Share it! Science : Make the Earth Beautiful with Homemade Seed Paper

Wednesday, April 22, 2015

Make the Earth Beautiful with Homemade Seed Paper

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 Happy Earth Day!
Although I do truly believe that we should be practicing Earth friendly behavior each and every day, it is nice to do something special once a year to celebrate our home planet.

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Many of you are probably familiar with the classic picture book Miss Rumphius by Babara Cooney. For those of you who are not, it tells the sweet tale of an adventurous woman who had three missions in life: to go to faraway places, grow old by the sea and, most importantly, make the world more beautiful.

 

Miss Rumphius accomplishes all that she sets out to do and her greatest mission is beautifying the world by spreading lupine seeds. If only each of us did one small thing to make the Earth more beautiful, can you imagine what the planet would be like?

This story is a great launching point for all sorts of Earth Day projects including making your own seed paper. This paper, with seeds woven into it, can be planted in pots or gardens and makes a lovely gift. (Mother's Day is just around the corner folks!)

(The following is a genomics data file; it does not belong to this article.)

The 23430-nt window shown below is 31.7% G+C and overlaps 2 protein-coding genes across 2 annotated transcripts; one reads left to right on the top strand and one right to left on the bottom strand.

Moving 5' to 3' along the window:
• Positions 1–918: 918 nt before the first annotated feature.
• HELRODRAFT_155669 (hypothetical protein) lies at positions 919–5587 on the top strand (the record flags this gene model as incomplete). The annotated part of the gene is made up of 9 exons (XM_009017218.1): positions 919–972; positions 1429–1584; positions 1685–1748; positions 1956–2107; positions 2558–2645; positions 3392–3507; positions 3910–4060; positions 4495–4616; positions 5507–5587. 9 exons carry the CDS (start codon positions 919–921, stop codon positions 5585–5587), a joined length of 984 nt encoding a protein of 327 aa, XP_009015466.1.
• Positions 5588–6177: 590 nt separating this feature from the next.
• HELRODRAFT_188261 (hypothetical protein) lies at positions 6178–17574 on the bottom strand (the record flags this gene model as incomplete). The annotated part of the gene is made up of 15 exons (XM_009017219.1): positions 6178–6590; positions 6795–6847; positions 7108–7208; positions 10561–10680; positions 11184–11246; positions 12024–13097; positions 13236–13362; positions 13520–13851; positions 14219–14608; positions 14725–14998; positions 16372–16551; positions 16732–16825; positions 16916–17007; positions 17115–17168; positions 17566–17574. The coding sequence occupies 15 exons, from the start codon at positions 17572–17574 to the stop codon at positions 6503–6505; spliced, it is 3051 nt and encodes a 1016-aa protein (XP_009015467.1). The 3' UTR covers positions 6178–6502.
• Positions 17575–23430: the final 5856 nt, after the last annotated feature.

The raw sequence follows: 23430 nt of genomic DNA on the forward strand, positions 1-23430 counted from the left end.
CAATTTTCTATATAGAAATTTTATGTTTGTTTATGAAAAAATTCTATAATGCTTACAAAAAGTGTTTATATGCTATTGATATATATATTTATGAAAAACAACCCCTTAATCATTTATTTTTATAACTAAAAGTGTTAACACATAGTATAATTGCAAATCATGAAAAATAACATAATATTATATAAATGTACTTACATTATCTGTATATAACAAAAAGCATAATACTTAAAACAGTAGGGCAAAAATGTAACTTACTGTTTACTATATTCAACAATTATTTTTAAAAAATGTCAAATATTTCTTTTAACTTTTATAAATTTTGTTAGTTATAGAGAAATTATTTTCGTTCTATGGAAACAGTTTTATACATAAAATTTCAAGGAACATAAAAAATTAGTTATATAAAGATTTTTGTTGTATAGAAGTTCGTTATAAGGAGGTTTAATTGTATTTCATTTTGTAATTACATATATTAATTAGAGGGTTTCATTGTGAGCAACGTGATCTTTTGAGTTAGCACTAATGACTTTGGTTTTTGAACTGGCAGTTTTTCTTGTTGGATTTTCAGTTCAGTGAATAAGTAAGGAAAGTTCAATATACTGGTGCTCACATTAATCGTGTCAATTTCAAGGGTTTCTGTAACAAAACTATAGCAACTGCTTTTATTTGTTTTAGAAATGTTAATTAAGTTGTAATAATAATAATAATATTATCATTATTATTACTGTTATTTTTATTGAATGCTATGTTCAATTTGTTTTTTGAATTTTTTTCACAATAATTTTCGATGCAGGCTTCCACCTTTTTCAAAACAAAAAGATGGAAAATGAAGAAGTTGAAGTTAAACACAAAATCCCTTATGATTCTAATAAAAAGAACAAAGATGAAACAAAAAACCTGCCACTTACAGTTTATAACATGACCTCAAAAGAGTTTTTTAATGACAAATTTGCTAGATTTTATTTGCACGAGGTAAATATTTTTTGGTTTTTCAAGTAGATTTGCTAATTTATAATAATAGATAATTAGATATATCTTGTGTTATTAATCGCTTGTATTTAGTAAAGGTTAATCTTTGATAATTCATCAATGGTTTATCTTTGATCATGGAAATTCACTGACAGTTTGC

If you have made recycled paper with your children or students you will find that the process is practically identical. First you'll need to shred some paper. Kids love doing this by hand or you can use paper from an electric shredder. This is a great way to recycle that junk mail!

Shred some paper
Once the paper is shredded, soak it in water for a while, an hour will do, but if you have the luxury of leaving it overnight it will become quite soft. Students can then tear and mush the paper into smaller pieces.
Soak the paper
Put some of the saturated paper in the blender with water to cover. Doing a cup at a time on the "chop" setting does a nice job of making the slurry, or "paper milkshake" that you'll need.



Make the paper slurry
Time to mix in the seeds. I have chosen to use marigold seeds because they are nice and flat and I have a lot of them that I saved from flowers last summer.
Marigold seeds
You can use just about any type of small flat seed in your paper. Mixing and matching can be a nice surprise once the paper is planted. Mix the seeds into the slurry, making sure you can see them throughout the mush. Now to make the paper!

Mix in the seeds
You can go about the next step in one of several ways depending on the space you are working in. The paper slurry needs to be spread out flat on a screen. You can use an old window screen, or you can make your own screens by stapling screening onto picture frames like we did. Paper making kits like this one, that include similar screens are also available for purchase.



We chose to fill the screens outside as it was nice and sunny. We scooped the slurry onto the screen and flatten it as we went. This allowed the excess water to run off quite easily without making a mess inside. The indoor alternative is to squeeze the water out of the slurry with your hands over a sink or container and then pat it down flat on the screening. As long as you have basins or a sink and some newspaper it really is not a huge mess indoors either. The paper needs to be pushed down flat and thin in the screen.